Does anyone besides me spy the hand of Irmo/Lorien in action here? "Irmo the younger [of the Feanturi, masters of spirits] is the master of visions and dreams." Since Denethor would not respond to the "call" that had been sent to his younger son, Irmo called the elder son.

Perhaps the main point of the "call" was to have one of the sons of the Steward of Gondor meet the Heir of Isildur in a place outside of Denethor's sphere of influence? Winning the allegiance of one of Denethor's sons would be an important step towards attaining the Kingship, especially if Denethor were to oppose the ascendence of the Heir of Isildur.
Lindariel Image

“Therefore I say: Eä! Let these things Be! And I will send forth into the Void the Flame Imperishable, and it shall be at the heart of the World, and the World shall Be.”

Iolanthe
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Post by Iolanthe » Wed Jul 21, 2010 8:20 pm

Which brings up the interesting point that Faramir would have been confronted with an awkward dilemma if he'd gone to Rivendell. He probably would have recognised and accepted Aragorn much more readily than Boromir, both because of his nature and because he was a second son with no thoughts of becoming Steward. He would then have been in a possible conflict with Boromir who wouldn't have had the chance to get to know Aragorn and see him in the field. The results could have been very interesting!
Now let the song begin! Let us sing together
Of sun, stars, moon and mist, rain and cloudy weather...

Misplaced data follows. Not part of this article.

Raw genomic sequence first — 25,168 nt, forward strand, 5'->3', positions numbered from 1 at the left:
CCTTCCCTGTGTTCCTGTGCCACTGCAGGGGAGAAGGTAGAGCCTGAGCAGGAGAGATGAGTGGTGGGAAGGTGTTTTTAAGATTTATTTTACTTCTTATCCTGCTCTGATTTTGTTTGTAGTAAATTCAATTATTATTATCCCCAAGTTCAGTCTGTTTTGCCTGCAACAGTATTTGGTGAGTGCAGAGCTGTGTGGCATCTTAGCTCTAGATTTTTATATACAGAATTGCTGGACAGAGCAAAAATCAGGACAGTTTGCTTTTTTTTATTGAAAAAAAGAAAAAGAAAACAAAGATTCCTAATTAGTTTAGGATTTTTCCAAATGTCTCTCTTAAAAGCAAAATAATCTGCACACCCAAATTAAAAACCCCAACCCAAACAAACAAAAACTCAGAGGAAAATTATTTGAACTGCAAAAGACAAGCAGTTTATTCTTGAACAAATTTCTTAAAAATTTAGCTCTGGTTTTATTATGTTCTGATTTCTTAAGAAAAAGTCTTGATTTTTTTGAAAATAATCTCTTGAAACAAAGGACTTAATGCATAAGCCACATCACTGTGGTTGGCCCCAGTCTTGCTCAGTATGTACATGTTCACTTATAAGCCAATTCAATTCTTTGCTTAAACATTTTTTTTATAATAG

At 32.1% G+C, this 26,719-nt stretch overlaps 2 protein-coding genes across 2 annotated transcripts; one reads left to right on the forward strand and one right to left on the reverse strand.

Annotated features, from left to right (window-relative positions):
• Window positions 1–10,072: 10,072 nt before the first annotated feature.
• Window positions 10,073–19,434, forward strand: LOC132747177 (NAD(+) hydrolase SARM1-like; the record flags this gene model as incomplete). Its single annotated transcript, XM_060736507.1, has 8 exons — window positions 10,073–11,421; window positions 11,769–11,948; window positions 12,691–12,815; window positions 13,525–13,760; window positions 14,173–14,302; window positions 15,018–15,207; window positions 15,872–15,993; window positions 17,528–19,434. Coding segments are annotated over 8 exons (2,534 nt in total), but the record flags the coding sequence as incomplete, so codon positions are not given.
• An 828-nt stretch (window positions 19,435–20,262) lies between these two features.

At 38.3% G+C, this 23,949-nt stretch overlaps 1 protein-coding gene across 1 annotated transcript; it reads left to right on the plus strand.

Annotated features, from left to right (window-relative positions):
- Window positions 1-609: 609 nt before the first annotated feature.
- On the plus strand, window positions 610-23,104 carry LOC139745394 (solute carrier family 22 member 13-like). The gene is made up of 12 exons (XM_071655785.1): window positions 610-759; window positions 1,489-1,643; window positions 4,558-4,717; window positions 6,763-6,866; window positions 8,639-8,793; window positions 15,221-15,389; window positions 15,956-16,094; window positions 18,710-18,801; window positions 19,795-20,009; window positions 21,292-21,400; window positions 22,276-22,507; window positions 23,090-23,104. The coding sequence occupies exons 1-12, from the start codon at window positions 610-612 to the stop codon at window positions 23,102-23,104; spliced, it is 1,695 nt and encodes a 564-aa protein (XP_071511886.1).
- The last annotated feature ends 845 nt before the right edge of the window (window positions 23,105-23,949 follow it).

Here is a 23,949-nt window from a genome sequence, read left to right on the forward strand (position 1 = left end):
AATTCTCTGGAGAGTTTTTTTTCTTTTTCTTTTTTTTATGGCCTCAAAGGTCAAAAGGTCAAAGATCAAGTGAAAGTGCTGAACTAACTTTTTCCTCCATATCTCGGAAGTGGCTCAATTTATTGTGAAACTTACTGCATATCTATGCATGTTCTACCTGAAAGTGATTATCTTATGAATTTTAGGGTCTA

MICHKA
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Re: Boromir or Faramir

Post by MICHKA » Tue Apr 17, 2012 2:45 pm

et si Faramir avait été le fils préféré au lieu de Boromir,quelles auraient pu devenir leur destin et leur attitude? on peut refaire l'histoire avec des propositions, cela s'est déjà fait pour certains scénarios, et le tour du roman se trouve changé, l'imagination n'a pas de limite. Alors est-ce bien de laisser l'écrit en l'état ou pouvons-nous réellement supposer d'autres aventures? Tous les écrivains en herbe doivent se pencher sur le sujet,je pense, et les réveurs aussi,sans doute....
Tout ce que nous avons à décider c'est ce que nous devons faire du temps qui nous est imparti

Merry
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Re: Boromir or Faramir

Post by Merry » Tue Apr 17, 2012 10:13 pm

I agree, I think, that we can play 'what if?' too much, in real life as well as in fiction. In logic, there is a fallacy called 'hypothesis contrary to fact', in which one posits a conditional statement (one that begins with 'if') that is false, and then tries to draw a conclusion from it. E.g., 'If Columbus hadn't discovered America, . . .'. It's considered a fallacy because one cannot draw any supportable conclusion in this way, because who knows what would have happened?

Yet it's kind of a fun game to play, if we don't take it too seriously! Interesting thing to imagine: Faramir being the favored son. If that had been the case, Denethor would have had to be a different person and the history of Gondor might have been different as well.
Sing and be glad, all ye children of the West,
for your King shall come again,
and he shall dwell among you
all the days of your life.